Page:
Demurrage charges are usually driven by one of three factors, improper documentation, miscommunication and unforeseen circumstances. Unforeseen circumstances like storms, terminal congestion, labor strikes, etc. are uncontrollable, but you can work on avoiding demurrage charges caused by documentation and communication issues. Here are a few tips:
When negotiating terms with a shipper, make sure you talk about demurrage and detention charges. Clarify rates and the number of free days your container can stay at the port. You should also clarify what happens in exceptional cases where containers cannot be picked up because of circumstances beyond your control.
Get real-time visibility over container movement
Real-time, end-to-end visibility is critical to avoiding and minimizing demurrage charges. Using a platform like BuyCo keeps you alerted to container movement in and out of ports so that you can plan container pick-ups. These proactive measures go a long way towards reducing the risk of paying demurrage charges.
Alerts can also be customized to each container in accordance with the company KPIs and demurrage allowances. This is important given that demurrage per day charges increase with time. By prioritizing the movement of containers that have been waiting for longer, you can control the demurrage charges.
Pay attention to local customs
Given that improper customs declarations are the most common reason for demurrage charges, paying attention to local customs and port regulations is a must. Again a collaborative platform like BuyCo can help.
Once you list out the documents required, BuyCo offers a centralized platform to request and share documents amongst all stakeholders. This minimizes email clutter and ensures that everyone has access to up-to-date information.
What you need to know about detention charges
As with Demurrage costs, detention charges can be accrued by importers and exporters. Understanding how these charges are calculated can help you strategize steps to avoid them.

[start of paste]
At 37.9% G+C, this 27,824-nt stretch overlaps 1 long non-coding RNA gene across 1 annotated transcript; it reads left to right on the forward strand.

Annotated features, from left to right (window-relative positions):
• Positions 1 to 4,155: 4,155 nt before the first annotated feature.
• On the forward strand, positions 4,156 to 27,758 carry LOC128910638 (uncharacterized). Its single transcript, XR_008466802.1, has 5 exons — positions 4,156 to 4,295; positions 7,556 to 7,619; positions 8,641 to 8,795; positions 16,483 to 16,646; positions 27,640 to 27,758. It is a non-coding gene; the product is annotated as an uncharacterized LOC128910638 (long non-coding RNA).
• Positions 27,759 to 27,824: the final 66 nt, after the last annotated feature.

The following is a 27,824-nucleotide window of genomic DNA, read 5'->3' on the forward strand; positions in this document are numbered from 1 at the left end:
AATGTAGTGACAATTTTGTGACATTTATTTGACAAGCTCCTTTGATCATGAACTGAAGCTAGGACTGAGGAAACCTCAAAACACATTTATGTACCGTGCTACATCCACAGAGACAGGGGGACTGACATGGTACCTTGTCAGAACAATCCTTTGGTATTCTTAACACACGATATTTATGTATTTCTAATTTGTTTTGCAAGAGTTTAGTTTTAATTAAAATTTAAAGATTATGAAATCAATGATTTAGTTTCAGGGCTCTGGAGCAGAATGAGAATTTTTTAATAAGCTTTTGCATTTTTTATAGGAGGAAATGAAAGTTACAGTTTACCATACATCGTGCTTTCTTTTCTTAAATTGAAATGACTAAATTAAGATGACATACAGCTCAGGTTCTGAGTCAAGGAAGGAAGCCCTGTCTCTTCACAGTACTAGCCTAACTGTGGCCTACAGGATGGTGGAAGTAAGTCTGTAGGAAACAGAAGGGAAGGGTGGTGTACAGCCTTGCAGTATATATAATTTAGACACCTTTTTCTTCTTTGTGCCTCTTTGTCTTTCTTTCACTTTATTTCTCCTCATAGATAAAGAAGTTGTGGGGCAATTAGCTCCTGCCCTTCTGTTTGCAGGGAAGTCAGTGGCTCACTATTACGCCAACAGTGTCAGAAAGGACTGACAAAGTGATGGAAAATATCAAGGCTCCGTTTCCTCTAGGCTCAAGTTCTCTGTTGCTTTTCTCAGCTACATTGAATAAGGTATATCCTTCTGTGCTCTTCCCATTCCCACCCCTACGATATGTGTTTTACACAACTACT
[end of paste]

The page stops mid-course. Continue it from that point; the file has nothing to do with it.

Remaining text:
Truckers can also charge detention fees
Detention charges are levied not only by shippers but also by truckers. Shippers charge detention when their containers are not returned on time. For truckload and less-than-truckload shipments, detention charges may be applicable if the truck has to wait at the customer facility while the container is loaded or unloaded.
When trucks are waiting at a customer facility, they may miss their next load and the income from it. They also run the risk of losing driving hours and potential revenue. Hence, driver detention charges are billed to compensate for these losses.
Demurrage and detention charges can be incurred simultaneously
Detention by shippers is usually assumed to start from the time the container leaves the terminal. However, some steamship lines may charge detention fees for the use of equipment even if your cargo has not left the port. Thus, you may accrue demurrage and detention charges simultaneously for delays in picking up your container and returning the empty container.
How to avoid detention charges
To avoid detention charges, your shipping logistics must be well-planned. It is essential to be aware of the free days permitted and have open communication channels with all your logistics partners. Here are two key points to address:
Identify blind spots in your supply chain
One of the reasons for accruing detention charges is poor planning. If you don’t time a cargo pick-up correctly, the truck may have to wait while your cargo is packed. Similarly, let’s say the vessel carrying your container reaches the port a few days late and the space you allotted for the cargo in your warehouse has been taken up by something else. Without sufficient warehousing space, you may be unable to empty the container and hence risk detention charges.
A platform like BuyCo gives you visibility over container movement and control over shipping operations to identify such blind spots. BuyCo uses historic and real-time data to arrive at accurate, reliable ETAs. You can use this information to schedule container pick-ups and warehouse space accordingly. In turn, you can avoid detention charges.
Have a Plan B
As the old saying goes, you must always be prepared for the worst. Always have a backup in place. Assess alternative trucking services and their rates. If you don’t have space in your factory/ warehouse to unload cargo, look for terminals nearby where your cargo can be rerouted. The cost of renting additional warehousing space may be much lower than the demurrage and detention charges.
To Sum it up
Supply chain visibility and control are key to managing shipping operations and minimizing penalties such as demurrage and detention charges. On average, BuyCo drops demurrage and detention charges by 15%. It’s not a small amount.
BuyCo’s advanced shipping platform streamlines and organizes all stages of the shipment process. From accessing rates by multiple shippers and comparing them to managing documents and tracking containers, BuyCo offers complete visibility and control over every stage of your shipping operation.
Learn more about BuyCo and how you can control your costs.